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The Valkyrie: Page 427
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representing “Redemption by Love,” for many reasons, not least of which is that both Siegfried and Bruennhilde will betray their love before we reach the drama’s denouement. And there are many other reasons as well: there is much more at stake here. We must never forget the historical context in which the heroes and heroines live their lives, and Wotan’s (the spirit of collective, historical man’s) considered opinion that all these heroic characters are merely products of his own craven needs and fears.

#93 is, interestingly, in the same family of motifs which includes #8, #23, and #149, a family which seems to be associated primarily with two concepts. #8, the first of the series, and presumably fairly definitive in locking down its ultimate meaning, illustrated the Rhinedaughters’ pretence of love toward Alberich to mock him. #23, the next in the series, captures the domestic tranquility of a secure life within the confines of Valhalla, in both its initial form as the fortress of the gods, and in its subsequent incarnation as the love of Siegfried and Bruennhilde, in which Wotan’s hope to preserve Valhalla from Alberich’s threat is embodied. Cooke considered #23 an expression of inspiration of men by women. But clearly, Wotan’s resistance to Fricka’s suggestion that the domestic tranquility of Valhalla will keep him from wandering and seeking out new dalliances, both when #23 is introduced early in R.2, and later in R.4 when Fricka suggests they enter Valhalla together (at that point he protested that it had been won with evil wage), shows that Fricka’s inspiration has been ineffective, just as the Rhinedaughters’ flattery of Alberich’s romantic inclinations was false. But surely Cooke’s notion that this family of motifs represents woman’s inspiration is true of its ultimate incarnation as an expression of the sublimity of the love which Siegfried and Bruennhilde share, since we will later recognize their love as Wagner’s metaphor for the unconscious inspiration of the artist-hero Siegfried by his muse Bruennhilde! #149, the final entrant in the series of motifs within this family, is clearly associated with Bruennhilde’s inspiration of Siegfried to undertake adventures when it is introduced in T.P.2. But in this instance Bruennhilde does not attempt to inspire Siegfried to stay at home, as Fricka attempted to inspire Wotan to do, but instead inspires Siegfried with her love so that she can send him off on adventures. And the grand result of this last adventure inspired by his muse Bruennhilde is that he will betray his love for her, and she will in turn betray him. Therefore, there is something suspect in conceiving #93 as the Motif of “Redemption by Love.”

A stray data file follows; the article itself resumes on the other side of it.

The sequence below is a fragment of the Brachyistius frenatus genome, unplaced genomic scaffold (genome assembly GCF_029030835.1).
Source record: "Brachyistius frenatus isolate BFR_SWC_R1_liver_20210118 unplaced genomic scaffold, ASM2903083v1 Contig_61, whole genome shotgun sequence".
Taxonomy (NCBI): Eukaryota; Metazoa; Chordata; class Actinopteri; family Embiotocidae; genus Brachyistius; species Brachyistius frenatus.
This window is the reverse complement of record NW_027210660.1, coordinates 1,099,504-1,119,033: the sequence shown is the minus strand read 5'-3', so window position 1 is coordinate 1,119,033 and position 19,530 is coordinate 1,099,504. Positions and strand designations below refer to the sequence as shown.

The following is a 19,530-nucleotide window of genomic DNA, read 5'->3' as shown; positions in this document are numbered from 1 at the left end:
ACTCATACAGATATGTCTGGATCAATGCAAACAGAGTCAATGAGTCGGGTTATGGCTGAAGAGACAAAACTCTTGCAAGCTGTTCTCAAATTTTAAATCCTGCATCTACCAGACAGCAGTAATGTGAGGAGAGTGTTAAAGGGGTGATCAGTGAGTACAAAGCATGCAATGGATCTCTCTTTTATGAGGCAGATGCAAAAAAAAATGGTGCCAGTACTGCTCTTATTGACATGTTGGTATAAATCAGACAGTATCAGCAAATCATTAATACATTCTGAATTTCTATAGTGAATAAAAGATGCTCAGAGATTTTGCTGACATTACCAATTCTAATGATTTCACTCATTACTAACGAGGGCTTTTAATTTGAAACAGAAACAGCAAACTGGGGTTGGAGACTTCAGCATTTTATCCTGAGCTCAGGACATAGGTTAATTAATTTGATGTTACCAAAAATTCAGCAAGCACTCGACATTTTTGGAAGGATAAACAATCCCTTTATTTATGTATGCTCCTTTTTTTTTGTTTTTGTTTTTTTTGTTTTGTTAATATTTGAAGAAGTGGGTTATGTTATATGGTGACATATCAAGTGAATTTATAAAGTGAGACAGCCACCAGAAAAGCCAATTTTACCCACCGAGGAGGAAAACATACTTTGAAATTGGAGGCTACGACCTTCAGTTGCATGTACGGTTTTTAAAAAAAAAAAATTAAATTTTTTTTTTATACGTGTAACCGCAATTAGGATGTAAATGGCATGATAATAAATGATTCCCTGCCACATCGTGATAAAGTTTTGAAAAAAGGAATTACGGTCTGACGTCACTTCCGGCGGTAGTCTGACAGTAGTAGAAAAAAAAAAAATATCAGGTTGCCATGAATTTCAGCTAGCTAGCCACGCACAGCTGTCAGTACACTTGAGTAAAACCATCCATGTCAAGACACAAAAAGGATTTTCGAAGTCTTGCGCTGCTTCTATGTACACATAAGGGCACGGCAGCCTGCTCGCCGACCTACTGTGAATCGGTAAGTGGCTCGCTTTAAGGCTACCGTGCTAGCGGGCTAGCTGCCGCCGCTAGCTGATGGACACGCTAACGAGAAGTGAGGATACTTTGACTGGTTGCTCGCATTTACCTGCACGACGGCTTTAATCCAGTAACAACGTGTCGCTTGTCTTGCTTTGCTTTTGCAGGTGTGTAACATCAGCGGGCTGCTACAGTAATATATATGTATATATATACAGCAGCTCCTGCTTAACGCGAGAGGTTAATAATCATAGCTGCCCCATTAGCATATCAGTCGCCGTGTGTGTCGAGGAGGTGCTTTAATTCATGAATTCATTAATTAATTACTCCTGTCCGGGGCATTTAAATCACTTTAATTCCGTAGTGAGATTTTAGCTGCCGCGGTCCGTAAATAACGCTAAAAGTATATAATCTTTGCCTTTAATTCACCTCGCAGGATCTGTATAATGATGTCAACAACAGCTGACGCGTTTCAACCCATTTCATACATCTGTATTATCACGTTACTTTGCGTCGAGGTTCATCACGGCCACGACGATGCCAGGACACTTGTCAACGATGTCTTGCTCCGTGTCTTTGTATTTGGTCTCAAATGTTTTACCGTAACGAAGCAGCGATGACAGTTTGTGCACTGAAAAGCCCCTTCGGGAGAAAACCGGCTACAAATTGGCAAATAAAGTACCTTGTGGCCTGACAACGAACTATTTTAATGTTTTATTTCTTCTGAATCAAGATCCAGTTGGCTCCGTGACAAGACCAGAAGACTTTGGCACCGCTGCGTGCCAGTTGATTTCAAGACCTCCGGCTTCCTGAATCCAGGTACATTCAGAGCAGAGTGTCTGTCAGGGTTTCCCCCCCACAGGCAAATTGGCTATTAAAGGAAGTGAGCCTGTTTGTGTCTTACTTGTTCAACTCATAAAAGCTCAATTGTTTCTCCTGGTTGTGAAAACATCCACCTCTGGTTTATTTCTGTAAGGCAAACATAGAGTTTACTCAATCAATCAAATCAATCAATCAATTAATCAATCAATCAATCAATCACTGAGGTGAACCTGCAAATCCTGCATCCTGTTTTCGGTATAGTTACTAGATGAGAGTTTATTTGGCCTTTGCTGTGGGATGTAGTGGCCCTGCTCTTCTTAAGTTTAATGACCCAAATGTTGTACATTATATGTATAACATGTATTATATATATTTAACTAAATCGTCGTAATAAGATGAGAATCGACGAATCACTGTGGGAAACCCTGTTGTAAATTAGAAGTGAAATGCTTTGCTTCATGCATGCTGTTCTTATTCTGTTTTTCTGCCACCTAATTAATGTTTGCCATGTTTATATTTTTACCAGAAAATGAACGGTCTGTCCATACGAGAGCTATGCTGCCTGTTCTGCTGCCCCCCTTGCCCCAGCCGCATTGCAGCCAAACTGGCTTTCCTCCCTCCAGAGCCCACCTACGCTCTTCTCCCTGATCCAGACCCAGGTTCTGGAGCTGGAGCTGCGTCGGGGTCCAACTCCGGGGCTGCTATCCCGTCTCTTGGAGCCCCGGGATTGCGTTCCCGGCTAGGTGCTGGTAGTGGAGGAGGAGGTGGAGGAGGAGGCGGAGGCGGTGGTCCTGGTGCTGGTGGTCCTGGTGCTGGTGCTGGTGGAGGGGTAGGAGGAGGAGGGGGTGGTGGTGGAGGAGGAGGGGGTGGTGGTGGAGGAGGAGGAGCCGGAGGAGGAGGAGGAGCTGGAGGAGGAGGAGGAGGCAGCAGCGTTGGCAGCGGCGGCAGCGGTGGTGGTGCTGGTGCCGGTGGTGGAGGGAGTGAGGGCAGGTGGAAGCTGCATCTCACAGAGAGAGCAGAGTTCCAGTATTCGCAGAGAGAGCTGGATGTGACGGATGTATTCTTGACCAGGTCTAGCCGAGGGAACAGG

A grand motif which will be introduced in S.3.1 during Wotan the Wanderer’s final confrontation with Erda, #134, Wagner did actually describe as a redemption motif. He said that it should sound, at first hearing, as if it is the declaration of the founding of a “new religion”:

“Wagner expressly demanded that the Redemption theme [Dunning’s #134; Millington’s number 49] as it enters after Wotan’s words, ‘Was in des Zwiespalt’s wildem Schmerze verzweifelnd eins ich beschloss, froh und freidig fuehre, frei ich nun aus’ [Spencer’s translation of the Ring P. 247-248: “Wotan: What I once resolved in despair, in the searing smart of inner turmoil, [#134)] I now perform freely, in gladness and joy … “] … should be taken ‘slightly faster’ than the preceding bars and that it should be ‘very brought out (sehr heraus),’ as he tersely put it. He once characterized the spiritual significance of this theme (whilst going through the work at the piano) by the statement: ‘It must sound like the proclamation of a new religion.’ “ [878W-{6-8/76} WRR, p. 103]

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